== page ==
White House Officials Tout the Administration’s Efforts to Aid Black Colleges

White House Officials Tout the Administration’s Efforts to Aid Black Colleges

To help achieve Obama's goal to produce the world's highest number of college graduates, Black colleges and students will have to do their part.

Published September 19, 2011

Early on in his administration, President Obama set a goal to have the United States produce the world’s most college graduates by 2020, which it hasn’t done since 1995. Such a goal cannot be achieved, however, without the active participation of African-Americans and other minorities, who will one day outnumber whites whose college completion rates have historically been significantly higher.


In remarks delivered at a White House historically Black colleges and universities conference being held in Washington this week, White House senior advisor Valerie Jarrett applauded HBCUs that she says are working to ensure that more African-Americans attend and earn degrees at those institutions despite shrinking endowments and state budgets, deteriorating facilities, lower enrollments and higher costs. The administration has a particular interest in increasing the enrollment of African-American males at those institutions, where they currently comprise only 30 percent of the student population.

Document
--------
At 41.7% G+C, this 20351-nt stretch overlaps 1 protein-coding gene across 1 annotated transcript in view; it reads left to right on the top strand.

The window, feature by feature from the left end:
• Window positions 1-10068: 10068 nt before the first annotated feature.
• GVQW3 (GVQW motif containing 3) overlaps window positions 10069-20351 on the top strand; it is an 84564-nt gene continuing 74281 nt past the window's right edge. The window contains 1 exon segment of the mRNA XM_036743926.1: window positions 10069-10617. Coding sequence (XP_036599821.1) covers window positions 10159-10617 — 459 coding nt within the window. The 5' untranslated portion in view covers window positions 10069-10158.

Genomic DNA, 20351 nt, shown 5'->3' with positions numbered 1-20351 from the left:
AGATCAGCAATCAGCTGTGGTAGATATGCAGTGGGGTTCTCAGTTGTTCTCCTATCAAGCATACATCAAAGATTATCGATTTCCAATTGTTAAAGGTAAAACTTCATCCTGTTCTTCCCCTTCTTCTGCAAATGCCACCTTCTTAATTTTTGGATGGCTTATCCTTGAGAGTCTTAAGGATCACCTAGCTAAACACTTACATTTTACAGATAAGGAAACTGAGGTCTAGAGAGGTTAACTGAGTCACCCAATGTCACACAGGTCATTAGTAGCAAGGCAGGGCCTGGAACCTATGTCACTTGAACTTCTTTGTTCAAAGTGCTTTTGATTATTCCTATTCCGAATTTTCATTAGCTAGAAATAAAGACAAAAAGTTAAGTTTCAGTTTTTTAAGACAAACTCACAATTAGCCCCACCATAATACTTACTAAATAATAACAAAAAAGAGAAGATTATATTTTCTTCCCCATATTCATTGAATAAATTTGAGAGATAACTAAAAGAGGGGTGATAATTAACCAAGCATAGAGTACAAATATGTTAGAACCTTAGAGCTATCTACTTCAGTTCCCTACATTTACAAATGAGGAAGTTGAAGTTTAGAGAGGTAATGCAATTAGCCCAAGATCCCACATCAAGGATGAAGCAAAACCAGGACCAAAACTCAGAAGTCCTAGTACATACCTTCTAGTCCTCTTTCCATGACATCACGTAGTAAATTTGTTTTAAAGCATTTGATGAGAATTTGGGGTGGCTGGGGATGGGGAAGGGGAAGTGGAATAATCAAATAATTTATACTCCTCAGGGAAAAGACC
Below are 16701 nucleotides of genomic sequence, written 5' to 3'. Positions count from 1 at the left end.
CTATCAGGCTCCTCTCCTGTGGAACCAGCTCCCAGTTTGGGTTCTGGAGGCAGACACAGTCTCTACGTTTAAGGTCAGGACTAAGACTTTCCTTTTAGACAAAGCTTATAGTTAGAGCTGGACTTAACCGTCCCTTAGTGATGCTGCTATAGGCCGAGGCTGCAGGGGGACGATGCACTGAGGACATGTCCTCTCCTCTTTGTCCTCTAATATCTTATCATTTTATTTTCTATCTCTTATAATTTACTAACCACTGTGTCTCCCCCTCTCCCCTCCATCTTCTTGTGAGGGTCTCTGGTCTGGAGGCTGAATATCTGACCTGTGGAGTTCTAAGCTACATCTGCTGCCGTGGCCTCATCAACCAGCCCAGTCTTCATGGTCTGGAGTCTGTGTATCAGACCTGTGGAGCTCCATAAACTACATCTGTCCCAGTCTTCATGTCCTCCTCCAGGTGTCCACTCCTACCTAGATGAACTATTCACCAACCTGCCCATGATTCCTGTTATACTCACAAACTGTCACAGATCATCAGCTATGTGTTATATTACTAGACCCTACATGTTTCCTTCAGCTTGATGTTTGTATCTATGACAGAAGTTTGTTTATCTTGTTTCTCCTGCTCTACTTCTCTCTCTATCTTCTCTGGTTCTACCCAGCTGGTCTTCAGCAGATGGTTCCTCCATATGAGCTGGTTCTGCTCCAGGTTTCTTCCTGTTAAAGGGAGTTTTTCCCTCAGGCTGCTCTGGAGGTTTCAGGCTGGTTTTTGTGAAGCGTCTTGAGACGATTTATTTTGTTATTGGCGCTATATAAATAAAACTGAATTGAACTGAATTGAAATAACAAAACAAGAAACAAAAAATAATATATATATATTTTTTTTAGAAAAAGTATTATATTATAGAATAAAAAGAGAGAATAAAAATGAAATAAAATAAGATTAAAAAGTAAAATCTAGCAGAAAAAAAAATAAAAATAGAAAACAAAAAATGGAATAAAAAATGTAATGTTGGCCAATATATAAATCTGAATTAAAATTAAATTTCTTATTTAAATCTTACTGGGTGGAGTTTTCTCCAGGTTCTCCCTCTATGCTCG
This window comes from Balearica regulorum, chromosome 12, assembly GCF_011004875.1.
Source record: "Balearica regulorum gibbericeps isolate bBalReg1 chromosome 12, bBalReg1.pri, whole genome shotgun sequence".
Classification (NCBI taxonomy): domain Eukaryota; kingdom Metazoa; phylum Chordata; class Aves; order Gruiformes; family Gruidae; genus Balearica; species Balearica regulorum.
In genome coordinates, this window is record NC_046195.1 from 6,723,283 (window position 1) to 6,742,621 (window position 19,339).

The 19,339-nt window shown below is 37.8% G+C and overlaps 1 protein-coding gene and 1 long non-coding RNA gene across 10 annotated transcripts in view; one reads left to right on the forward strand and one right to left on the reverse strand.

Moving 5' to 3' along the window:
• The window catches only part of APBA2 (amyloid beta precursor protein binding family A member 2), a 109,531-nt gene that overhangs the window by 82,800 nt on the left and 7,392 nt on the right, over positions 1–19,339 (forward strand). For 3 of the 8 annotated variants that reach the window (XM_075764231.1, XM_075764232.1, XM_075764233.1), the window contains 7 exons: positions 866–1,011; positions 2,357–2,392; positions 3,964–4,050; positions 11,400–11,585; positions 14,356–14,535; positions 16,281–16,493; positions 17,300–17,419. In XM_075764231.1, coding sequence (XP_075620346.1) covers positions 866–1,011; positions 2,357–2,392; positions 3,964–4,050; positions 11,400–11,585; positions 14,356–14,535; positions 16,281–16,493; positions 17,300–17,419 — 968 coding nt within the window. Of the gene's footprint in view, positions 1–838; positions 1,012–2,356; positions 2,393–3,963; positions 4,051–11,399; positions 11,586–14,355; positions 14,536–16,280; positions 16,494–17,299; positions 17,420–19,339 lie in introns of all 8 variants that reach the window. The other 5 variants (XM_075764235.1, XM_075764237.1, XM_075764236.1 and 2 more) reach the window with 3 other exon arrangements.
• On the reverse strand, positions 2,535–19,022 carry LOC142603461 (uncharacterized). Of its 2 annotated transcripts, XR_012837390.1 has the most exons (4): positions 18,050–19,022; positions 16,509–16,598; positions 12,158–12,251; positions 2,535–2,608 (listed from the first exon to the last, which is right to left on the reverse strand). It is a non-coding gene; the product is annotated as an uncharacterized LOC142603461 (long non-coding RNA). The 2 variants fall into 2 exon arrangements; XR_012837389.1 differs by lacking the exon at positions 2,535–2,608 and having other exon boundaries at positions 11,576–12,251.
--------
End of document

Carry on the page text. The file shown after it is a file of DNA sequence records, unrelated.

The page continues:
“HBCUs have always been a leader in finding ways to get better outcomes with fewer resources. Today, they are leading the way once again,” she said.


Jarrett hailed Obama’s efforts to fight cuts in a proposed House Republican budget that would have cut Pell grants in half, which she said would have been devastating to HBCU students who disproportionately rely on them to attend college. Because of those efforts, Jarrett added, Pell grant funding was increased. In addition, the administration’s proposed budget includes additional funding to help HBCUs address retention challenges.


John Wilson, who heads the White House HBCU initiative, unveiled a new feature on the Education Department’s website that features every HBCU and information about the number of degrees produced and the number required each year to reach Obama’s 2020 goal. The four HBCUs located in Maryland, for example, currently generate 2,222 undergraduate degrees each year, Education Week reports. To help reach Obama’s goal, they need to cumulatively add 300 per year.


“This is going to be no easy task,” Wilson told the group, adding that, “Our HBCUs have friends in the White House like we’ve never had before.”

Written by Joyce Jones


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